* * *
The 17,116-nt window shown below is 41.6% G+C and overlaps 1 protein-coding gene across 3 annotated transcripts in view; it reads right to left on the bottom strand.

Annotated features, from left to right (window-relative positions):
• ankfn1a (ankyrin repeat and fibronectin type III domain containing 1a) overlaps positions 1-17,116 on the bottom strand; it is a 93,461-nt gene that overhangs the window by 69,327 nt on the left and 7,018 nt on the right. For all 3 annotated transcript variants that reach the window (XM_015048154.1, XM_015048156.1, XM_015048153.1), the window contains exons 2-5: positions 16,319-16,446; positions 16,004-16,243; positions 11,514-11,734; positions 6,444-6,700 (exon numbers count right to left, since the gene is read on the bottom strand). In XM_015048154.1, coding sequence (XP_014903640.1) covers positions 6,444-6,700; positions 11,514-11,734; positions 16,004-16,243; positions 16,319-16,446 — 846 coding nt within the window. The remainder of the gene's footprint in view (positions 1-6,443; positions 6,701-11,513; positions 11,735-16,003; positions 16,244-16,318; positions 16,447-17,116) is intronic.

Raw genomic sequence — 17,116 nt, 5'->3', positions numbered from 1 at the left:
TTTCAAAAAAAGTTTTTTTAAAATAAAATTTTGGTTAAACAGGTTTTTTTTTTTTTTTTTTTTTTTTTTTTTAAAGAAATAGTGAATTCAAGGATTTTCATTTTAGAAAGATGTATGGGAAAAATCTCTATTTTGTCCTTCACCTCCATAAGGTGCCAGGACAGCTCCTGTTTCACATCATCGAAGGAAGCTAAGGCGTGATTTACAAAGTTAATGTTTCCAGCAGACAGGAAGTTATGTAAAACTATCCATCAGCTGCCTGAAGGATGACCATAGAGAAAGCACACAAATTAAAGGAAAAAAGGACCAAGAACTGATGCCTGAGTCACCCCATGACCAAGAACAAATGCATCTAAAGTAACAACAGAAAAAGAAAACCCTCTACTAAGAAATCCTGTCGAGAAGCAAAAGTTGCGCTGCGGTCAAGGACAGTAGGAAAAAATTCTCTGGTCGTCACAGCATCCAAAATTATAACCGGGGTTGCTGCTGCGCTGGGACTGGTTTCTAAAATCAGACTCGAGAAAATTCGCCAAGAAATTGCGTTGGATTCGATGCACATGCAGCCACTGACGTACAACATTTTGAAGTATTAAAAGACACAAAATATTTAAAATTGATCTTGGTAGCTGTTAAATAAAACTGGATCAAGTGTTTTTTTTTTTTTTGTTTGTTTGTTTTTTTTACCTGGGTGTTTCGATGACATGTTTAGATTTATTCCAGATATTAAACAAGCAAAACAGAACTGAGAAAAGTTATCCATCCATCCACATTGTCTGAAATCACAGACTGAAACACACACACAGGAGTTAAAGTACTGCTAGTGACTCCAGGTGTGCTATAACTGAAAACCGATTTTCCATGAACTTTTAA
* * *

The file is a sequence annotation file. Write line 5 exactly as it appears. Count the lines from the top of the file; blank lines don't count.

TTTCAAAAAAAGTTTTTTTAAAATAAAATTTTGGTTAAACAGGTTTTTTTTTTTTTTTTTTTTTTTTTTTTTAAAGAAATAGTGAATTCAAGGATTTTCATTTTAGAAAGATGTATGGGAAAAATCTCTATTTTGTCCTTCACCTCCATAAGGTGCCAGGACAGCTCCTGTTTCACATCATCGAAGGAAGCTAAGGCGTGATTTACAAAGTTAATGTTTCCAGCAGACAGGAAGTTATGTAAAACTATCCATCAGCTGCCTGAAGGATGACCATAGAGAAAGCACACAAATTAAAGGAAAAAAGGACCAAGAACTGATGCCTGAGTCACCCCATGACCAAGAACAAATGCATCTAAAGTAACAACAGAAAAAGAAAACCCTCTACTAAGAAATCCTGTCGAGAAGCAAAAGTTGCGCTGCGGTCAAGGACAGTAGGAAAAAATTCTCTGGTCGTCACAGCATCCAAAATTATAACCGGGGTTGCTGCTGCGCTGGGACTGGTTTCTAAAATCAGACTCGAGAAAATTCGCCAAGAAATTGCGTTGGATTCGATGCACATGCAGCCACTGACGTACAACATTTTGAAGTATTAAAAGACACAAAATATTTAAAATTGATCTTGGTAGCTGTTAAATAAAACTGGATCAAGTGTTTTTTTTTTTTTTGTTTGTTTGTTTTTTTTACCTGGGTGTTTCGATGACATGTTTAGATTTATTCCAGATATTAAACAAGCAAAACAGAACTGAGAAAAGTTATCCATCCATCCACATTGTCTGAAATCACAGACTGAAACACACACACAGGAGTTAAAGTACTGCTAGTGACTCCAGGTGTGCTATAACTGAAAACCGATTTTCCATGAACTTTTAA